If I were to have gotten a ringgit every time someone questioned how I started my first year as an undergraduate student at the age of 17, I probably would have enough extra pocket money to eat out for every meal without a second thought – which we all know is a luxury few students can afford.

Although I am certainly not the first or sole person to have started my undergraduate studies early compared to the standard, and many, exceptional people have started theirs at much younger, it’s a question that arises so frequently simply as it is nonetheless an unconventional scenario to most; international school students typically begin their undergraduate studies at the age of 18 and onwards, whereas those from the Malaysian education system, at the age of 19 and onwards. At this point, you may be thinking that this post will detail my unique experience as one of the youngest amongst my batchmates – well sorry, but that’d be a non-story. Although I can’t speak for everyone in the same position, I’d say from my personal experience that a few years of difference in age makes no significant difference in our experience as classmates; we’re all students trying to stay afloat in the same boat!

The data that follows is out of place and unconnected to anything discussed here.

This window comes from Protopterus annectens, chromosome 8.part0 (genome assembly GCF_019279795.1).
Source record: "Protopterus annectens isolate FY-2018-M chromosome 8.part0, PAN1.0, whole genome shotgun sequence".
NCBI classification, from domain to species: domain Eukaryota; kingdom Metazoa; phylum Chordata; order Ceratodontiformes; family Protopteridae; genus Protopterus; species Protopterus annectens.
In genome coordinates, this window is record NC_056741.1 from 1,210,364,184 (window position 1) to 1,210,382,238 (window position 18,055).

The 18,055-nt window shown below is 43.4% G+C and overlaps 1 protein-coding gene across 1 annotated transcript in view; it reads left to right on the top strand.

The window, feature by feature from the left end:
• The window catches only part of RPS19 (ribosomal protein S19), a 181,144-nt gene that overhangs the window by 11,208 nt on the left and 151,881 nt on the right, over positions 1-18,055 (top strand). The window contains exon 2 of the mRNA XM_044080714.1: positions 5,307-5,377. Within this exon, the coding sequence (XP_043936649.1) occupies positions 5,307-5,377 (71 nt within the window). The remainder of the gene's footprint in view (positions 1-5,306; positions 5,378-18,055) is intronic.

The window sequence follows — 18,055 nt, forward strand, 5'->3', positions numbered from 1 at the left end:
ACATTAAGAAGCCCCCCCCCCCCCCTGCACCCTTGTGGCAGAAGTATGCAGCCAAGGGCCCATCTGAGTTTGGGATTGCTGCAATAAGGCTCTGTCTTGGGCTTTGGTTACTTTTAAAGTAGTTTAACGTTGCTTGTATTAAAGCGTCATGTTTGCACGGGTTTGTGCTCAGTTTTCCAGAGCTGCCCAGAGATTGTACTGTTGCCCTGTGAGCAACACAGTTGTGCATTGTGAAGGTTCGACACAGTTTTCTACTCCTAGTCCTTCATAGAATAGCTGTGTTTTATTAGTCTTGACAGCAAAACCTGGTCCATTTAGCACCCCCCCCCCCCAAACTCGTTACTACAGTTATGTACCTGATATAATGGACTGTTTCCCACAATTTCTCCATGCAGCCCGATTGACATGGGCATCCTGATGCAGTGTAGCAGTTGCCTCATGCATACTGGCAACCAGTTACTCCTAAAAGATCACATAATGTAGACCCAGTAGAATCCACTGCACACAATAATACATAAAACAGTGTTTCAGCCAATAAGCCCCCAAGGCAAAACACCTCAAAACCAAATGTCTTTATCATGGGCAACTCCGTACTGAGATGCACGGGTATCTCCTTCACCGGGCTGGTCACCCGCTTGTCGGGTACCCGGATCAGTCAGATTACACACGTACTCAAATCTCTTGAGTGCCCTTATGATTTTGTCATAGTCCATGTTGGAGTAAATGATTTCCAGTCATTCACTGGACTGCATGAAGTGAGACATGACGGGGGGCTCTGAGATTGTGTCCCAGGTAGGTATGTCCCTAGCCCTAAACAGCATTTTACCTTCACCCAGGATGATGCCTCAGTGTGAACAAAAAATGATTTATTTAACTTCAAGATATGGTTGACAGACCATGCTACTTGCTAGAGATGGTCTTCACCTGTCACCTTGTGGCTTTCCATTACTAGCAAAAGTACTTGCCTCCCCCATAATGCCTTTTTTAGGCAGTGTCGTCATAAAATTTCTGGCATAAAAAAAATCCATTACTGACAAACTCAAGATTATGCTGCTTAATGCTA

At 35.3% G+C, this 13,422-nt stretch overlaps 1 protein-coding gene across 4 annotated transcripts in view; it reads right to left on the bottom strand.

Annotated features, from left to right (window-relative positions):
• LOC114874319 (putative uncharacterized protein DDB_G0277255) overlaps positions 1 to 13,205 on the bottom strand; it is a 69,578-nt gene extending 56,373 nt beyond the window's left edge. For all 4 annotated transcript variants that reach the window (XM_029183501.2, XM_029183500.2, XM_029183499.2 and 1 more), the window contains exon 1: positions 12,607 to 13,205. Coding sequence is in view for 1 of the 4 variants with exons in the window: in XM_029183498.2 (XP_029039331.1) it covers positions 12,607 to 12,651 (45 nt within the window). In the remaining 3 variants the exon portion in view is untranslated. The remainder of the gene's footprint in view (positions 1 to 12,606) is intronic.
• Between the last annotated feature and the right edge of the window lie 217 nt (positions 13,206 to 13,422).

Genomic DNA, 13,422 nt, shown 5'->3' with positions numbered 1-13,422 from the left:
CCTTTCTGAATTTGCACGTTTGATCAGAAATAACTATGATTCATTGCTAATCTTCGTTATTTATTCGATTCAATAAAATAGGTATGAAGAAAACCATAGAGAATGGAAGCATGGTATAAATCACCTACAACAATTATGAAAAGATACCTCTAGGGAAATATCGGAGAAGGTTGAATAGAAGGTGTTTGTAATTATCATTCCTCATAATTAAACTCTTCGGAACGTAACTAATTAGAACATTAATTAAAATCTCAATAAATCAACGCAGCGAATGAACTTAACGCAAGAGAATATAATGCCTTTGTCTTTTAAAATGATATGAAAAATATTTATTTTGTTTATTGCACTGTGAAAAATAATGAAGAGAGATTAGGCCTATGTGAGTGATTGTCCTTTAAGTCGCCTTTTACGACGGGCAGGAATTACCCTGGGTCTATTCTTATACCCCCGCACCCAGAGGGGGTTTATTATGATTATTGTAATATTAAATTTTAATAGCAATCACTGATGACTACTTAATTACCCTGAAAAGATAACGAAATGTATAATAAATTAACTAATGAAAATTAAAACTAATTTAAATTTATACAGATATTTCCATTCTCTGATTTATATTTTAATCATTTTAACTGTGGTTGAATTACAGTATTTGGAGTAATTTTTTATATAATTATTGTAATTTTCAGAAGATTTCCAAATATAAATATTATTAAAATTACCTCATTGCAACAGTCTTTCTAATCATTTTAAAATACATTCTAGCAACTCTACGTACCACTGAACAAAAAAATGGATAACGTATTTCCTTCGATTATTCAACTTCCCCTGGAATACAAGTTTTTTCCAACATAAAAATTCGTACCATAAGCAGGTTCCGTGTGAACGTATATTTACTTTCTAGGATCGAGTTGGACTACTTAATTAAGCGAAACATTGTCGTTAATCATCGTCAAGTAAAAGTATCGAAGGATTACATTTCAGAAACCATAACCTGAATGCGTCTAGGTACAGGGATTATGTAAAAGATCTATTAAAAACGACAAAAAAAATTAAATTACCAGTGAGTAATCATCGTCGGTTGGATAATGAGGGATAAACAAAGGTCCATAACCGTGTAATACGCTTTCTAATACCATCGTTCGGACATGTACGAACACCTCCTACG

You can always expect large crowds at every edition of the Sureworks Higher Education Fair! Image credit: Sureworks
You can always expect large crowds at every edition of the Sureworks Higher Education Fair! Image credit: Sureworks

Rather, I was motivated to write this post after my recent experience as a Student Ambassador, at the Sureworks Higher Education Fair held on 19th and 20th August, at the Midvalley Convention Centre. As one of two Student Ambassadors at the university’s booth that weekend, I helped the university’s staff to inform the fair’s visitors regarding everything related to studying at the University of Southampton, Malaysia Campus; from the courses taught and tuition fees, to the student experience at the university and surrounding EduCity. As a current student of USMC, it was only natural that many asked to hear regarding my personal experience at the university and what prompted me to study there; and thus, it was there where I was made to explain, time and time again to complete strangers, how I had come to start my undergraduate studies in Electrical and Electronic Engineering months before I had even become 18 – as the short explanation lies in the decisions I had made regarding the latter half of my secondary education.

When it came to the topic of how I had joined the university, many had simply asked “You did A Levels, or SPM?” It didn’t take me long to realize that to most, when it came to pursuing studies at universities in the U.K., there were two clear, obvious paths to take: you either do IGCSEs, then A Levels and then start your undergraduate studies, or you sit for SPM, then do a Foundation program, after which you can then start undergraduate studies. With that in mind, you can then imagine why I was nearly always met with a face of shock and confusion when I replied that I had done neither.